By the age of 18, teenagers are much stronger and develop gross motor skills through many different sport activities. The resulting changes due to puberty can have various effects on teenagers’ bodies. In fact, some teenagers can grow taller than their parents. For both girls and boys, are very common differences in height and weight, emotional ups and downs, moodiness and skin problems. Girls typically finish growing by the age of 16 and boys by the age of 18. A lot of teenagers who are going through these changes could be worried about their personal image and weight issues, together with the way they look, could become important reasons of concern.
By the time an adolescent has reached 19 years, he/she could be sexually active and even have children.
During this stage, young adults continue to develop their executive functioning skills, they also begin to question and analyse carefully situations and circumstances, reasoning about long-term consequences.
In fact, between 16 and 19 years of age, young adolescents begin to think about their future. Some decide to go to college, others may choose not to pursue further education and go straight to work. Adolescents develop the ability to speak rather than rebel and misbehave; consequently, the relationships with parents and friends improve consistently and become more honest and open. Being part of a group is not essential anymore and group friendships begin to be replaced by individual friendships. By 16-year-old, many teenagers would be experiencing intimate relationships with their first loves. Many of them develop the ability to self-reflect, understanding the consequences of their own actions in a moral context and as part of the world where they live in: this brings to the development of ethics.
Teenagers essentially communicate like adults: they comprehend abstract language, metaphors, idioms, figurative language, etc. They are confident following directions and instructions and they talk using long sentences with an average length of 9-13 words.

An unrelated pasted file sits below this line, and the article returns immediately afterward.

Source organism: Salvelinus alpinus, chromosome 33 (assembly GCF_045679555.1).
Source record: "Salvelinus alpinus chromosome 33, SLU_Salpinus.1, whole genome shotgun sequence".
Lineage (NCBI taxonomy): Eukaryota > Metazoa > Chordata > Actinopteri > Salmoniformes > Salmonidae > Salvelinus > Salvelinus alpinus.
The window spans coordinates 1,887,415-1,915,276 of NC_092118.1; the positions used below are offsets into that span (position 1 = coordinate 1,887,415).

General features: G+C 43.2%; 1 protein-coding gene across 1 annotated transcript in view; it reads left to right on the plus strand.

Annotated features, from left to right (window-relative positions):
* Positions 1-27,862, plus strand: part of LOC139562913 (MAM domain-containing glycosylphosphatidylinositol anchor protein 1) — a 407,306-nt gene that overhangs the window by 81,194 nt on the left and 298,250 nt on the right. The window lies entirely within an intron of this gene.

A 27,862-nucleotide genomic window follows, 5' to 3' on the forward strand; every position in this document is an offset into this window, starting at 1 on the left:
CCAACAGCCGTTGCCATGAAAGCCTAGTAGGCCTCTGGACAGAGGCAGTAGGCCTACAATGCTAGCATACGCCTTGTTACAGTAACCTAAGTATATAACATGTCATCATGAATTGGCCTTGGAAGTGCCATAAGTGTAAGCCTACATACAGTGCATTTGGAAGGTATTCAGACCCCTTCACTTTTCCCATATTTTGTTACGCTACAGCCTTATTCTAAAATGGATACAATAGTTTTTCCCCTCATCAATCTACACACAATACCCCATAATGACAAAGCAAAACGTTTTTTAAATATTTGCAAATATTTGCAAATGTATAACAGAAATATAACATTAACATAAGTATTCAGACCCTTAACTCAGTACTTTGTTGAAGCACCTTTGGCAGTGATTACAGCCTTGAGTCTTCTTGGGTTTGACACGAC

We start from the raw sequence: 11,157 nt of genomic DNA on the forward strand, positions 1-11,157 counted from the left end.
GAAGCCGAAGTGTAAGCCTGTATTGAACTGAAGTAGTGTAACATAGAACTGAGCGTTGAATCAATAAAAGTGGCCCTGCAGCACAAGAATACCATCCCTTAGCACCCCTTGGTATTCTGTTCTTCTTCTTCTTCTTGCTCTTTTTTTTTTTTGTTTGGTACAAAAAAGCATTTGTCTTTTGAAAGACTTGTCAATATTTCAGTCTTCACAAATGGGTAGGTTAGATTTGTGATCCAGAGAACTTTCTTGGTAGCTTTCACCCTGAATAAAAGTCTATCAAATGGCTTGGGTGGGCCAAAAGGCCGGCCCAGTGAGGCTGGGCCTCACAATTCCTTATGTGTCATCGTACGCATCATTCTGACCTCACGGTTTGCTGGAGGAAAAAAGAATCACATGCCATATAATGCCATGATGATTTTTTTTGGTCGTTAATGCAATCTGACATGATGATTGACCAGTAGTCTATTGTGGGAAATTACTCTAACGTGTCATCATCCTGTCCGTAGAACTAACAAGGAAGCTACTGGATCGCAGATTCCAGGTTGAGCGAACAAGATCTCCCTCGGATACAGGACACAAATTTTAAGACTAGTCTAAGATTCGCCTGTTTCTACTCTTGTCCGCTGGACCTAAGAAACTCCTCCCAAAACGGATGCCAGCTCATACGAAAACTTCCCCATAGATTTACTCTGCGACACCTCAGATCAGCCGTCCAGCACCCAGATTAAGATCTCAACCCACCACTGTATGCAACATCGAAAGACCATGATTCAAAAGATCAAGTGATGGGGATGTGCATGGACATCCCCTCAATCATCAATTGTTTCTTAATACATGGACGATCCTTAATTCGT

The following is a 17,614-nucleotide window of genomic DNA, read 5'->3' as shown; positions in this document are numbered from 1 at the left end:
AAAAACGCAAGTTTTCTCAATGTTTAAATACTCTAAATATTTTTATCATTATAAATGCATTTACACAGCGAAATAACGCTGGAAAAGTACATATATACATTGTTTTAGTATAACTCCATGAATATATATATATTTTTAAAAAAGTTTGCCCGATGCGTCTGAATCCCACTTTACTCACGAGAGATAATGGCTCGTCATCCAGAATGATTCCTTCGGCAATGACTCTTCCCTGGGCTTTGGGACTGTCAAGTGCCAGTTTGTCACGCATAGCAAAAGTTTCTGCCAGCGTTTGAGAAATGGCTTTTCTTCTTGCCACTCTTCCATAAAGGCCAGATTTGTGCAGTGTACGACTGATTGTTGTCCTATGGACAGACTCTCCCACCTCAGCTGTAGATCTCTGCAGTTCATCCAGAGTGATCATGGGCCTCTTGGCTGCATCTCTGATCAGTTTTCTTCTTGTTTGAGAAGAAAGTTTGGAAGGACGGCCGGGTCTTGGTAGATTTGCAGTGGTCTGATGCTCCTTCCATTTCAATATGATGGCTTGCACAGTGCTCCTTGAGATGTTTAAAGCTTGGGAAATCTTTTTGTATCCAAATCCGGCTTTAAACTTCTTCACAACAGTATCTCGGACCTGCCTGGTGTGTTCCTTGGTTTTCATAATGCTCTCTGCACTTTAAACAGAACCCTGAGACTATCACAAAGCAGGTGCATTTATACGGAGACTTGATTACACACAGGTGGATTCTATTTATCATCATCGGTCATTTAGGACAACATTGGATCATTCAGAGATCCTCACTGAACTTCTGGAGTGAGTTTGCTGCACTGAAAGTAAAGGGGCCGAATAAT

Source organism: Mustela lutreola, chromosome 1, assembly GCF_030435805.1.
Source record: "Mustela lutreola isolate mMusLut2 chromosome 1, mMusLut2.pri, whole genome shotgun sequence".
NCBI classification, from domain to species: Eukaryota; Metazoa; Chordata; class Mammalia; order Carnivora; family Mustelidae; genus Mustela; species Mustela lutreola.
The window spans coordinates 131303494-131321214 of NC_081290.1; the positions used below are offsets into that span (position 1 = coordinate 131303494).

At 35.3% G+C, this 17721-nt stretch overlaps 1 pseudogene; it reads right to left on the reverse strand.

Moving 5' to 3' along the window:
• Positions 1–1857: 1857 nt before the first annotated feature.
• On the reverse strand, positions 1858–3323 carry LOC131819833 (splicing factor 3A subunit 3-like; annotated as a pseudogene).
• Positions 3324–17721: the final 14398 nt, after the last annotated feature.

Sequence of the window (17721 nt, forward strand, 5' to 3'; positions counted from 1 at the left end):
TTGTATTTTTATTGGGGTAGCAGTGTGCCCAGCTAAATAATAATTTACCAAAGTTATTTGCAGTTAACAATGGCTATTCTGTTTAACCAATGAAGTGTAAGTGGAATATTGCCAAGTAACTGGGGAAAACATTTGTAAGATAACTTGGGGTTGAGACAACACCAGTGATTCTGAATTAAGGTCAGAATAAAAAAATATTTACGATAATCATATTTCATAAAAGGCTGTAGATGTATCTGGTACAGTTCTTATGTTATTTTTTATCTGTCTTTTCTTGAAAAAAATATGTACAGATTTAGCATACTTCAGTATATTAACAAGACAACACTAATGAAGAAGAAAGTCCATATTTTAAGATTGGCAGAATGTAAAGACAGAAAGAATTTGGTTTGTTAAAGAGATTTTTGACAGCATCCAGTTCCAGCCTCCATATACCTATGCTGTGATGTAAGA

They are more skillful in discussions and can use a range of arguments to persuade the people around them. In fact, they are able to understand punctuation and write with complex syntactic structures. However, communication is not only about the understanding of words; it also includes how they think of themselves, their friends, their families and other people.
Young adults of this age seek independence from family in order to establish their own identity. Although they still need the support from family and adults, they seek separation from parents (psychologically, if not physically). In fact, during this stage, relationships with parents can become more distant, as the main focus of teenagers is primarily on the stable relationships they create based upon real qualities. At 18-19 years of age, young adults refine and clarify important core values based upon moral principles conscience, now more developed. Most of them will go through adolescence with little problems, but some experience high levels of stress and will need extra support. The presence of good role models is crucial as teenagers begin to self-assess and explore their future opportunities and realistic goals.
Later adolescents experience great highs and great depressions. At this stage, teenagers become more accepting of their body changes, but appearance is still crucial. They need to accept the self-image that has emerged. Introspectiveness is very common. Young adults who have been successful in establishing a sense of individuation are able to accept responsibility for their choices. In fact, being independent from parents means that they are cable to make their own decisions. In fact, genuine behavioural independence emerges when conformity to parents and friends declines.